In addition, in West Virginia, above-ground storage tanks are not strictly regulated. The tank that leaked had not been inspected in 12 years.
Another problem is that little is known about MCHM and its health impact. The Post said that “U.S. law on chemical safety is 37 years old, riddled with exceptions, and widely seen as ineffective.”
• After the U.N.’s Intergovernmental Panel on Climate Change recently released yet another dire warning of ecological collapse, famine, flooding and pestilence, Elizabeth Kolbert, writing in The New Yorker, pointed out some surprising facts about our government.
“Instead of discouraging fossil-fuel use,” she said, “the U.S. government underwrites it, with tax incentives for producers worth about $4 billion a year.”
Kolbert also said the tax credit that spurred growth in wind-power generation in the U.S. has been allowed to expire.
President Barack Obama has proposed tightening carbon emissions from power plants and large vehicles. He has prohibited building new coal-fired plants, but at the same time is pressing for more production from other fossil fuels.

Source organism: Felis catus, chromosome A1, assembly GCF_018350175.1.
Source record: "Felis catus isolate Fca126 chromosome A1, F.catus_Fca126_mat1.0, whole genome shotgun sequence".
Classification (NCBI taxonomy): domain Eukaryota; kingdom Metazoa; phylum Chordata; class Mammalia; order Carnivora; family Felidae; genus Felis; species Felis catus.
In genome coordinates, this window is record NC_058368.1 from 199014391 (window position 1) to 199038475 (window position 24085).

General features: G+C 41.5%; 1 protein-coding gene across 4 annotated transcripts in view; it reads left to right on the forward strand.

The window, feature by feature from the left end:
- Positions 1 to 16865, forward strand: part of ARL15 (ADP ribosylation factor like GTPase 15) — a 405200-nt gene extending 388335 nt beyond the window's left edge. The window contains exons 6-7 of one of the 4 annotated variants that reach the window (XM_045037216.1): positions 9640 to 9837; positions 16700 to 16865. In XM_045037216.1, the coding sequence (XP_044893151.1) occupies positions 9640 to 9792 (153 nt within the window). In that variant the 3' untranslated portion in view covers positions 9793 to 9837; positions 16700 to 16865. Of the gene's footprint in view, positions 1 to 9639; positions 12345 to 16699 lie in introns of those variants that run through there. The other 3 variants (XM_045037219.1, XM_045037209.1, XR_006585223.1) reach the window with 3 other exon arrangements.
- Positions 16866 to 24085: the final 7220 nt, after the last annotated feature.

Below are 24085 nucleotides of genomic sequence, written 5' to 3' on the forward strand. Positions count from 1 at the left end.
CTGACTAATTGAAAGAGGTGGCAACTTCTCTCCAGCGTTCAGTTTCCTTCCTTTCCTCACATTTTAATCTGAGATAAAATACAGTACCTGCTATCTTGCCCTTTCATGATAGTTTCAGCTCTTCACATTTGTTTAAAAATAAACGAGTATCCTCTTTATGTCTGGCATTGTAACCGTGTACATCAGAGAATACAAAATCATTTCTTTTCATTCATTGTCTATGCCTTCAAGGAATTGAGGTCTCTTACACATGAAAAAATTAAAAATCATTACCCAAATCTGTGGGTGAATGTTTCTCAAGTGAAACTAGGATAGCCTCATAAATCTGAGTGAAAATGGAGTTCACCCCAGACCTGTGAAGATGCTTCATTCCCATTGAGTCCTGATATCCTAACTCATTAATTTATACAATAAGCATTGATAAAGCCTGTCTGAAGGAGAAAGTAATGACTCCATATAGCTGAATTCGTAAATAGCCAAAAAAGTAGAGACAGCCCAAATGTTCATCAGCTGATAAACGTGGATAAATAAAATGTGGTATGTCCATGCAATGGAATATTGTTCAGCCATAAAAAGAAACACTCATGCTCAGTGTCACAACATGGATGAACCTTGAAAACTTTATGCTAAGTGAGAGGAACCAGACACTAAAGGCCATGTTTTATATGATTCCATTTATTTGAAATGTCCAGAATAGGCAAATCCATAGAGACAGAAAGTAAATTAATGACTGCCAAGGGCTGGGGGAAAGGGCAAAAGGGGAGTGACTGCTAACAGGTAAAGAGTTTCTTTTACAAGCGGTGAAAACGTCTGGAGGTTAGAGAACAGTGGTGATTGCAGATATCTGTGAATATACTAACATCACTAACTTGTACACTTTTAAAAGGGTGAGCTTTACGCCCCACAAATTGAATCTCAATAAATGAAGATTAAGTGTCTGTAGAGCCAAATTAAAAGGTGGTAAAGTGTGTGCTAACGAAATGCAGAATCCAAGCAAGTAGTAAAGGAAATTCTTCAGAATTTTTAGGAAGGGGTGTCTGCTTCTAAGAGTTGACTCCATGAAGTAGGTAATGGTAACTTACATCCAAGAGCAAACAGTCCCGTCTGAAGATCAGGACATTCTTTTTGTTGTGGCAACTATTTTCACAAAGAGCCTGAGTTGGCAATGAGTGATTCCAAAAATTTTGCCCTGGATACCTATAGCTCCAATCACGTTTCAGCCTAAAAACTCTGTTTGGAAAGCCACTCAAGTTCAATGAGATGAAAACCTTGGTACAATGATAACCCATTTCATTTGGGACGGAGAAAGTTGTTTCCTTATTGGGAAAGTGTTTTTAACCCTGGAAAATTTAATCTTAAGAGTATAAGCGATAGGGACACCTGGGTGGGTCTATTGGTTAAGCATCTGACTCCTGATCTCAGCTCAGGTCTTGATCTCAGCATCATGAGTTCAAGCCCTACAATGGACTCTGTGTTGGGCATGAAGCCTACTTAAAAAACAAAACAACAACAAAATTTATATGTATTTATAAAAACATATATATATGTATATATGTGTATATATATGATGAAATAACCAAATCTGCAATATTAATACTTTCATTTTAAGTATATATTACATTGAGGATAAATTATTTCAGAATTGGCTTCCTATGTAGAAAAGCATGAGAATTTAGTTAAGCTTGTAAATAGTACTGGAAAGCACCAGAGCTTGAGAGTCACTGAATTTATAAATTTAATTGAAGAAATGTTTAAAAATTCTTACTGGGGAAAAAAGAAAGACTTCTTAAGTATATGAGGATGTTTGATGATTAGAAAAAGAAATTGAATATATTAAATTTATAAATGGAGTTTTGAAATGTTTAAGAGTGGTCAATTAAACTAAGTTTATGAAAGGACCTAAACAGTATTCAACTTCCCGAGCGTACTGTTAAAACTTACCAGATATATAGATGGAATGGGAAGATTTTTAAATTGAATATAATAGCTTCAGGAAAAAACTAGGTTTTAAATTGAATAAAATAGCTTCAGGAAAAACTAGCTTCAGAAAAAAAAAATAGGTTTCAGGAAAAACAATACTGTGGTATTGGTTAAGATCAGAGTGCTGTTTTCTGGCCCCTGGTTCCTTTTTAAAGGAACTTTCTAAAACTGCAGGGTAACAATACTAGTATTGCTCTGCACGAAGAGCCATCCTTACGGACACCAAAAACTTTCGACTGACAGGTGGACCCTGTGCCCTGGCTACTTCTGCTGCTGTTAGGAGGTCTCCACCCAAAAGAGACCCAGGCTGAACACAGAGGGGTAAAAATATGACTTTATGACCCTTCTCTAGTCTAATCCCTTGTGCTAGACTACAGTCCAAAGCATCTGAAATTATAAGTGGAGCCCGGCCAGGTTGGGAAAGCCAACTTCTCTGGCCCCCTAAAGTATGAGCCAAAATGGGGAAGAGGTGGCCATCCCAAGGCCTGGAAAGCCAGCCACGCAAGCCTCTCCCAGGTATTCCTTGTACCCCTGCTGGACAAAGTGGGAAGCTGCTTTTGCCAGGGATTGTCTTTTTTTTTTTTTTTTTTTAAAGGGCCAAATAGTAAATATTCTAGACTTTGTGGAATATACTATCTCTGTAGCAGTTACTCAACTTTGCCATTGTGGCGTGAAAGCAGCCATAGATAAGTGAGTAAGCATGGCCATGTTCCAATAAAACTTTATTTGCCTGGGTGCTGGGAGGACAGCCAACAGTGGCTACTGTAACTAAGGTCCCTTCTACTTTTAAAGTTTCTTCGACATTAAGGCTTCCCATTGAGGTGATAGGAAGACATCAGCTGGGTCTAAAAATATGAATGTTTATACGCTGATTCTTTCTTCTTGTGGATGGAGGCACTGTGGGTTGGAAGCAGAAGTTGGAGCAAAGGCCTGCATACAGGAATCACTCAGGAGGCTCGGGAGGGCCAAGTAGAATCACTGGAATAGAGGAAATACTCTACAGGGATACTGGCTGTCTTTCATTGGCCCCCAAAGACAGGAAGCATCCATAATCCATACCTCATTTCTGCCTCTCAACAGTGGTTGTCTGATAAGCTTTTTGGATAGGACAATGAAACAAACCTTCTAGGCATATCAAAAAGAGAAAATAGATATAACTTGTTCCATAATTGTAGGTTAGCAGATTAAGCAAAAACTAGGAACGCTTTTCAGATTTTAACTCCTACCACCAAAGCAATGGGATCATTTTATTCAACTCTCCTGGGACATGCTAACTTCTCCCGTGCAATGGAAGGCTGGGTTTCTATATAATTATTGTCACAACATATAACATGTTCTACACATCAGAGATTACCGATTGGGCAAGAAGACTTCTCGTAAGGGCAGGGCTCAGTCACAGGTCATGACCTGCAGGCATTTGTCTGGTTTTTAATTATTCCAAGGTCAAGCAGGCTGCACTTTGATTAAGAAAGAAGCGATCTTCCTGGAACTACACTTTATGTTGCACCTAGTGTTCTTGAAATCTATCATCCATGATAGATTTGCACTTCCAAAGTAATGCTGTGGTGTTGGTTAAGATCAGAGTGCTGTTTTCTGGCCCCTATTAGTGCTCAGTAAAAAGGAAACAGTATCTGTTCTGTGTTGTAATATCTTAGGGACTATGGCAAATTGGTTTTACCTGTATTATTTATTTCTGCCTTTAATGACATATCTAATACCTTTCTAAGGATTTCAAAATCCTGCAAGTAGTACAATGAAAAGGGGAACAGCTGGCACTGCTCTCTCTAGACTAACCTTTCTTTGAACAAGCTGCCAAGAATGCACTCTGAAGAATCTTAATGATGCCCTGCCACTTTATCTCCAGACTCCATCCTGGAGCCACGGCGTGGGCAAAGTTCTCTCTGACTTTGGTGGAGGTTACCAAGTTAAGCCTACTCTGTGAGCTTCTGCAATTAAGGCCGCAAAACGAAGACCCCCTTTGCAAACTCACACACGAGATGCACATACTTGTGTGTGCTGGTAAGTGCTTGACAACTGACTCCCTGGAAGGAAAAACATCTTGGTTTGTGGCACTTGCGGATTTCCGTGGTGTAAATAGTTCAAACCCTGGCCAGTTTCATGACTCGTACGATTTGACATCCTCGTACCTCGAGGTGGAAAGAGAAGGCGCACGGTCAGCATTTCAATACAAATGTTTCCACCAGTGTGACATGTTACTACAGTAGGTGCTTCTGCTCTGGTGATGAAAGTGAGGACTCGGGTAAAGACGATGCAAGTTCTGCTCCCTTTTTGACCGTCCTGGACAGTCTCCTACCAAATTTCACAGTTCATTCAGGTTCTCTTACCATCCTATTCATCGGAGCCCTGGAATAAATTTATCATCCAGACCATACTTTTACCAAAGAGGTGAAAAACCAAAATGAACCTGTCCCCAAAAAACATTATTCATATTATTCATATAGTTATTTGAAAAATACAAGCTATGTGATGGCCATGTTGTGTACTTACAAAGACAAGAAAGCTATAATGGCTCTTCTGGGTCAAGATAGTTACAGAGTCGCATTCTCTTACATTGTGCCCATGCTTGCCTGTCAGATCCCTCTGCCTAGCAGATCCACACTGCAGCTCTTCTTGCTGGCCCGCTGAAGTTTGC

• The National Highway Traffic Safety Administration has been criticized for dragging its feet by not forcing General Motors to recall flawed cars linked to numerous accidents, some fatal.
Two Chevrolet models had faulty ignition switches and the Saturn Ion had a power-steering problem.
GM is facing several investigations for delaying its recall until long after accidents and complaints had surfaced. It could be hit with criminal charges along with numerous lawsuits.
But it is just as disturbing to find that the government knew about the faulty cars, investigated, but did nothing to step in to protect the public from GM.
• In the latest incidence of the government siding with corporations, the Federal Communications Commission last week made it clear it planned to propose new rules that would create a two-tiered Internet, one for the big guys willing to pay and one for the 99 percent.